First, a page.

The Practice of Everyday Life
Michel de Certeau considers the uses to which social representation and modes of social behavior are put by individuals and groups, describing the tactics available to the common man for reclaiming his own autonomy from the all-pervasive forces of commerce, politics, and culture. In exploring the public meaning of ingeniously defended private meanings, de Certeau draws brilliantly on an immense theoretical literature in analytic philosophy, linguistics, sociology, semiology, and anthropology--to speak of an apposite use of imaginative literature.
The late Michel de Certeau was Directeur d' Études at the Ecole des Hautes Études et Sciences Sociales in Paris and Visiting Professor of French and Comparative Literature at the University of California, San Diego.
"The Practice of Everyday Life . . . offers ample evidence why we should pay heed to de Certeau and why more of us have not done so. For one, the work all but defies definition. History, sociology, economics, literature and literary criticism, philosophy, and anthropology all come within de Certeau's ken . . . . De Certeau acts very much like his own ordinary hero, manipulating, elaborating, and inventing on the scientific authority that he both denies and requires."--Priscilla P. Clark, Journal of Modern History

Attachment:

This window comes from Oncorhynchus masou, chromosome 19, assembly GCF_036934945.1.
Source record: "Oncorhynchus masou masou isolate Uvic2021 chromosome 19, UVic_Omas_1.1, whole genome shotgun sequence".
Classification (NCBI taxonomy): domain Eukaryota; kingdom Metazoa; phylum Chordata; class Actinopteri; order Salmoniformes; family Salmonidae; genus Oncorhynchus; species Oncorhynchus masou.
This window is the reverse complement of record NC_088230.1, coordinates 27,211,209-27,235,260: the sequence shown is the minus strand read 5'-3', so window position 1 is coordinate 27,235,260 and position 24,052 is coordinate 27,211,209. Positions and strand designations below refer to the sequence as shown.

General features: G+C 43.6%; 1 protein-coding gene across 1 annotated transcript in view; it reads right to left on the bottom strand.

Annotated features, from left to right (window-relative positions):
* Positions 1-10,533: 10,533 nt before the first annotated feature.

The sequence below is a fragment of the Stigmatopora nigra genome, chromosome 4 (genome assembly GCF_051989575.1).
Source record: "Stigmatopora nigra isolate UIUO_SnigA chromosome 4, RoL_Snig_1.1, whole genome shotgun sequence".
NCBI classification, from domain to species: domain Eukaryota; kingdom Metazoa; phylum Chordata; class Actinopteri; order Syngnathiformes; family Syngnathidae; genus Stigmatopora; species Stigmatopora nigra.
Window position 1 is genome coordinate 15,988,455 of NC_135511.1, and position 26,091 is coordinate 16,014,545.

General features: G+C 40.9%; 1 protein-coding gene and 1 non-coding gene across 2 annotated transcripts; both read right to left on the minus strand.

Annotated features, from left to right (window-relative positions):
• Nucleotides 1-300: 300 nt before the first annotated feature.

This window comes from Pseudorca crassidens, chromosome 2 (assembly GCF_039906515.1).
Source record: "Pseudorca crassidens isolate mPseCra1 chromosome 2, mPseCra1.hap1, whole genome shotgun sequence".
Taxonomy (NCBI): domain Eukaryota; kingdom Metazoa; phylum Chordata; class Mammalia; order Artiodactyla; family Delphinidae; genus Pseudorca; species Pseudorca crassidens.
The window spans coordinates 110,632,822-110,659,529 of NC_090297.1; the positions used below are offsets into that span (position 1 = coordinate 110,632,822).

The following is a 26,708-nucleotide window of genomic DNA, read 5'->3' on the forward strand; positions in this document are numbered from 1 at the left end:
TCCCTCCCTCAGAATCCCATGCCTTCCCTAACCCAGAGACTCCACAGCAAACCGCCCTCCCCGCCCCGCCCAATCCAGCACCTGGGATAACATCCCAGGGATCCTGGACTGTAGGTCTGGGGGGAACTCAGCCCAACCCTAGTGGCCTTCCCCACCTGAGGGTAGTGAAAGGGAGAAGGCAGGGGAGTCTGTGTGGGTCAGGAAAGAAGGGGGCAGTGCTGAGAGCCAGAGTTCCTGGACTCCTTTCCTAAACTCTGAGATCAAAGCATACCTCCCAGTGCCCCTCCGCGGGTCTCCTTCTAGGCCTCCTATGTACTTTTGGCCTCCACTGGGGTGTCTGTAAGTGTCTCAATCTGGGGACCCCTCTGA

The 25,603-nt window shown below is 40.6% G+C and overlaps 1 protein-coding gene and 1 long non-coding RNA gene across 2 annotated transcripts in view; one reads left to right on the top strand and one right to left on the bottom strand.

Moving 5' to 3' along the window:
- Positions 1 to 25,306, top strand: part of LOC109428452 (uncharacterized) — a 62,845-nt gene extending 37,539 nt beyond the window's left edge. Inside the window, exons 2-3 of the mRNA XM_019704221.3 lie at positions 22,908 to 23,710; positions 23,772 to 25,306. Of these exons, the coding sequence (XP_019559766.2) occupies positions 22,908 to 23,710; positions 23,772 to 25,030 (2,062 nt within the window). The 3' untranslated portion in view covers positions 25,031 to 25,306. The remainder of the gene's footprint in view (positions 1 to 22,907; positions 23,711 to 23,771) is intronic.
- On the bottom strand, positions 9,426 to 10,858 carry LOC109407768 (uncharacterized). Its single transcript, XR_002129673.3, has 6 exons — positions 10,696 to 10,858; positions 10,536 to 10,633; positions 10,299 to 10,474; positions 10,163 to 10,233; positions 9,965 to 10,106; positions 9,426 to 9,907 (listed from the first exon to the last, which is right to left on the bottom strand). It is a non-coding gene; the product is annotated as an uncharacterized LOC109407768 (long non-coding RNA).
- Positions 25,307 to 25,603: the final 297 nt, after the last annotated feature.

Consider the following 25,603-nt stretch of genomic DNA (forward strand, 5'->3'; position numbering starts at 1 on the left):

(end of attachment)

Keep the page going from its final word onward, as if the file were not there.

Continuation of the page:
"De Certeau's book is to be praised for setting out some of the practical procedures, in which we are all implicated, that are used to invent what appears to us as our reality, and for finding at least some ways in which the totalitarian nature of our current systems of sense-making can be subverted."--John Shotter, New Ideas in Psychology